Education and Experience
- Zurich and Geneva Universities (lic. iur. 1984)
- Clerk at district court (1984-1985)
- Trainee at Zurich law firm (1985-1987)
- Dr. iur., admitted to bar (1987)
- Foreign Associate at leading Chicago law firm (1988)
- Attorney-at-law at Zurich commercial law firm (1989-1993)
- Partner at Zurich commercial law firm (1993-1996)
- Founding Partner Badertscher Attorneys at Law (1996)
- Member of various boards of directors
- Zurich Bar Association (ZAV)
- Swiss Bar Association (SAV)
- International Bar Association (IBA)
- Swiss Fiscal Association
- International Fiscal Association (IFA)
- Center For International Legal Studies, Salzburg
- International Law Office (ILO)
- Schweizerische Gesellschaft für Haftpflicht- und Versicherungsrecht (SGHVR)
- Member and selected attorney on Who’s Who Legal
Professional liability insurance policies usually contain specific clauses that exclude coverage for occurrences or claims that are the result of the insured having acted with a degree of intent. These clauses typically exclude coverage for acts or omissions of the insured which are committed either:
“wilfully”; “intentionally”; or as stated in the clause in question here, “knowingly”.
Quick reference guide enabling side-by-side comparison of local insights, including into preliminary and
jurisdictional considerations; interpretation of insurance contracts; providing notice; duty to defend;
standard commercial general liability policies; first-party property insurance; directors’ and officers’
insurance; cyber insurance; terrorism insurance; and recent trends.
Georges Clemmer and Markus Dörig looking at the revision of the Federal Act on Insurance Policies (IPA), which entered into force on 1 January 2022. One of the newly introduced provisions is article 60(1 bis) of the IPA, which allows injured parties – under certain circumstances – to choose between pursuing their claim for compensation either against the liable party or, instead, directly against the latter’s insurer.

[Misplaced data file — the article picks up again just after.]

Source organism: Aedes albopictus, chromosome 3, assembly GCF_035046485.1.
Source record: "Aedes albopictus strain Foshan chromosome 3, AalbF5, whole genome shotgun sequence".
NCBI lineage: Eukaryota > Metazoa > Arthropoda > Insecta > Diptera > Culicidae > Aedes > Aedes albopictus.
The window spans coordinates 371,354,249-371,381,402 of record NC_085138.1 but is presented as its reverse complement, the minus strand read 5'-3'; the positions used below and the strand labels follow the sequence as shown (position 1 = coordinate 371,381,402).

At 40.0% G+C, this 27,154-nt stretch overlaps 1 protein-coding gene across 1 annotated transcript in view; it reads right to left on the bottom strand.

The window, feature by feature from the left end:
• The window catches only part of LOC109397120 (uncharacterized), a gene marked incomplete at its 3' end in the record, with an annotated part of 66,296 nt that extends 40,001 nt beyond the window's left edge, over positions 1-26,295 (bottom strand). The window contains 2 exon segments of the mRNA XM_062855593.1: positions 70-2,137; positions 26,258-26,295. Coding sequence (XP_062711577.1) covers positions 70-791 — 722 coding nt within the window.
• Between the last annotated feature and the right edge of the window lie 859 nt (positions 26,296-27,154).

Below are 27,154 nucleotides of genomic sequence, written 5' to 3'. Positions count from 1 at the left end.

New gender quotas for publicly listed companies and transparency rules for commodity sector enter into force
Sebastian Hepp and Markus Dörig looking at the revision of Swiss company law from 19 June 2020 as well as the new provisions regarding gender quotas and transparency rules for the commodity sector, which entered into force on 1 January 2021 as part of the new corporate gevernance regulations.
In practice, most large companies are structured as corporate groups. Corporate groups are recognised and in certain areas regulated by Swiss law (eg, accounting). However, there is little case law discussing the characteristics of corporate groups, particularly the liability of group executives.
After spreading from Wuhan to Switzerland in less than three months, the COVID-19 crisis is creating major challenges for Swiss insurers, particularly with regard to whether insurance coverage for the effects of an epidemic also apply to a pandemic.